Inline skating is a high-energy outdoor skill that teaches kids balance and helps develop strength and fitness.
What’s in it for your child?
- Fitness: inline skating can be great exercise, so it’s good for kids’ cardiovascular fitness
- Once kids are competent and confident, inline skating is a great way to get around
- This skill is great for developing balance and core strength
- What works on pavements also works on ice: inline skaters make brilliant ice skaters!
- Hula hooping
- Body Popping
- Keepie – uppie
- Beat Boxing
- Cup Stacking
- Flying Discs
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- Get skates that fit comfortably and have plenty of ankle support
- Safety equipment is a must: don’t skate without a wrist guards, knee pads and a helmet
- Start on grass or carpet, balancing on one skate and then the other with knees slightly bent and shins pressed forward into the skate; try to hold each position for a few seconds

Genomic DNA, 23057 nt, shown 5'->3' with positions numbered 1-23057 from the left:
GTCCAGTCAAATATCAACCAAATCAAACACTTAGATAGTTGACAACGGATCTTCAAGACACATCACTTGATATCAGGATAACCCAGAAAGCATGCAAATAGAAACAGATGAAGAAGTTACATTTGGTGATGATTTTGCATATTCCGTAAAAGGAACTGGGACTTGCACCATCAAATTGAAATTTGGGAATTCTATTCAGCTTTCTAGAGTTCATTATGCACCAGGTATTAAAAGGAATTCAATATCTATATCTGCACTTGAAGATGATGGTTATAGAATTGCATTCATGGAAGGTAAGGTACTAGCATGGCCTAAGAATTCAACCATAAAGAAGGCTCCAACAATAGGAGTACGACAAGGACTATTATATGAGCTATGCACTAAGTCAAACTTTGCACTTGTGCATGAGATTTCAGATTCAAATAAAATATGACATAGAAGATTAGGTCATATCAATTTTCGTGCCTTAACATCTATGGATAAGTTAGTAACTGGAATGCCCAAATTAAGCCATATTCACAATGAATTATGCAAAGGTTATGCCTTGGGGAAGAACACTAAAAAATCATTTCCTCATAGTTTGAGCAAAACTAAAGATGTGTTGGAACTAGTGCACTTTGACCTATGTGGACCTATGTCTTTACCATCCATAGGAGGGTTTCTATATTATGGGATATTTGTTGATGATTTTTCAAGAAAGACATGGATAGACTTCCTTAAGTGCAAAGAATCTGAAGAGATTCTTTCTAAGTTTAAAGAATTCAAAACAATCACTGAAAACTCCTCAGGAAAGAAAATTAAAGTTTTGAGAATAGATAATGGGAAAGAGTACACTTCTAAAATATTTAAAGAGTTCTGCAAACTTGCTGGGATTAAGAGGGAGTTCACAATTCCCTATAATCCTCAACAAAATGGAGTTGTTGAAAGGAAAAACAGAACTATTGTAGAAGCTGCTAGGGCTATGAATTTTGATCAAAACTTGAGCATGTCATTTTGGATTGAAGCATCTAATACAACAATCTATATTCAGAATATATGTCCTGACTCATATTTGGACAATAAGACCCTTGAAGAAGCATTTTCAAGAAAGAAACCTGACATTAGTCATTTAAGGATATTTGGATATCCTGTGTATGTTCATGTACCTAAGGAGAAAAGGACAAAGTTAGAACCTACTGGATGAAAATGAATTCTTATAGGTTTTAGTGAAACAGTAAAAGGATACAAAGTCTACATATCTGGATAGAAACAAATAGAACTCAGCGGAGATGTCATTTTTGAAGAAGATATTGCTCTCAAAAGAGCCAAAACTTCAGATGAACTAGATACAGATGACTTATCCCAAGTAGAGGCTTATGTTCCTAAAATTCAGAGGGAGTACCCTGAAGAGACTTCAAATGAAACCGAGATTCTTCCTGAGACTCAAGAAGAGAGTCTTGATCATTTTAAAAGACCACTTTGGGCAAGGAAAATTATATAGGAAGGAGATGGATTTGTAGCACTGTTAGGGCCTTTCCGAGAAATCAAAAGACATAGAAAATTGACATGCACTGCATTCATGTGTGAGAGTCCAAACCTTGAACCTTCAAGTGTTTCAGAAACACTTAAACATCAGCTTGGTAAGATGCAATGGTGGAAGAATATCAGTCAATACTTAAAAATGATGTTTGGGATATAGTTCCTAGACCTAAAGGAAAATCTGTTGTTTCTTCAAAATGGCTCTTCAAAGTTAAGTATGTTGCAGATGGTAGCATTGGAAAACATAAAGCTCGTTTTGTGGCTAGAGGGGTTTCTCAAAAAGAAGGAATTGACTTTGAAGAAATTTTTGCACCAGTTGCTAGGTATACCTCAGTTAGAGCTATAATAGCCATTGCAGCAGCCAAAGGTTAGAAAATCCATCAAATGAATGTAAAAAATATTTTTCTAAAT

- Again on grass or carpet, close your eyes and find your balance — once you’ve got this, it’s time to try it out on pavement
- If you think you’re going to fall, just drop: it’s easier and less risky than falling forward onto your hands and wrists
Tips and tricks
- The basic skate involves pushing away from the ground behind you with the back foot, and gliding forward on the front foot
- The easiest way to stop is by using the heel stop that comes on most skates, but you can also try a T-stop or a sideways stop (as in skiing)
- Crossovers are a great trick to master: rather than facing the direction you are going, skate side-on, along a curved path, with the back foot crossing over the front foot
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